Here is an interesting concept in model wing construction that probably would have become very popular in the prefabricated model market if the foam wing had not been invented. Honeycomb has a very high strength-to-weight ratio when a compression force is applied parallel to the cell height. When sandwiched between balsa (or maybe even cardboard) upper and lower wing 'skins,' author Shepherd has found the scheme to be very satisfactory for all kinds of models. BTW, words such as 'aluminium,' 'aerofoil,' 'centre,' etc., are not misspellings to the folks on the other side of the pond. Oh, and a 'stone' as used here is a unit of weight (1 stone = 14 pounds), not a physical rock ;-) ...
WASPs: 1st Women in History to Fly for Army Air Corps
"Before there could be women flying combat missions in Iraq and Afghanistan, there were the pioneers of the Army Air Forces of World War II. On July 5, 1943, the Women's Auxiliary Ferrying Squadron, or WAFS, and the Women's Flying Training Detachment merged into a single unit for all female pilots. The new group called itself the Women's Airforce Service Pilots, or WASP, with its pilots known as WASPs. TRAINING The women paid their own way to travel to basic training at Avenger Field in Sweetwater ..."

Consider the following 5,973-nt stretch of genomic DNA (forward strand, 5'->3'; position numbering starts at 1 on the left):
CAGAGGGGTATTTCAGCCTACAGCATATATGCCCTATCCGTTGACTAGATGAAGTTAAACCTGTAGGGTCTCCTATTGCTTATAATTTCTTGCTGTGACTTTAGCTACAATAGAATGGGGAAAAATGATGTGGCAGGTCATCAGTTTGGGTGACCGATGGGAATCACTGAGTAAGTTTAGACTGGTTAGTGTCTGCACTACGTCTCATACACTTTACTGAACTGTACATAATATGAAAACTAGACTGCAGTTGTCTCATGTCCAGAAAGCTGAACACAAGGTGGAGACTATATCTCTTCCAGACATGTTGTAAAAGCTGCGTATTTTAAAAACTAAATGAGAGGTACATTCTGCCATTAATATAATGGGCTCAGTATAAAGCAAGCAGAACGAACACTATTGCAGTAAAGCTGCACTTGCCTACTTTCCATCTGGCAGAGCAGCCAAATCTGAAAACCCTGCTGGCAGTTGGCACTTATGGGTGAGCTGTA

Velox by Vernon Advertisement
Much more so in the pre-Internet days than today, obtaining or even knowing about model airplane products in foreign countries was difficult. Unless an aircraft modeling magazine, of which there might have been three or four in 1960, happened to report on something like this Velox kit from Veron, in the UK, there was almost no way most hobbyists would ever learn of it. My guess is that most model magazines published in foreign lands were brought back to the U.S. in the duffle bags of military members and their families. Velox models have recently sold on eBay for more than $100, and there ...
Twin Comets Make Closest Earth Approach Since 1770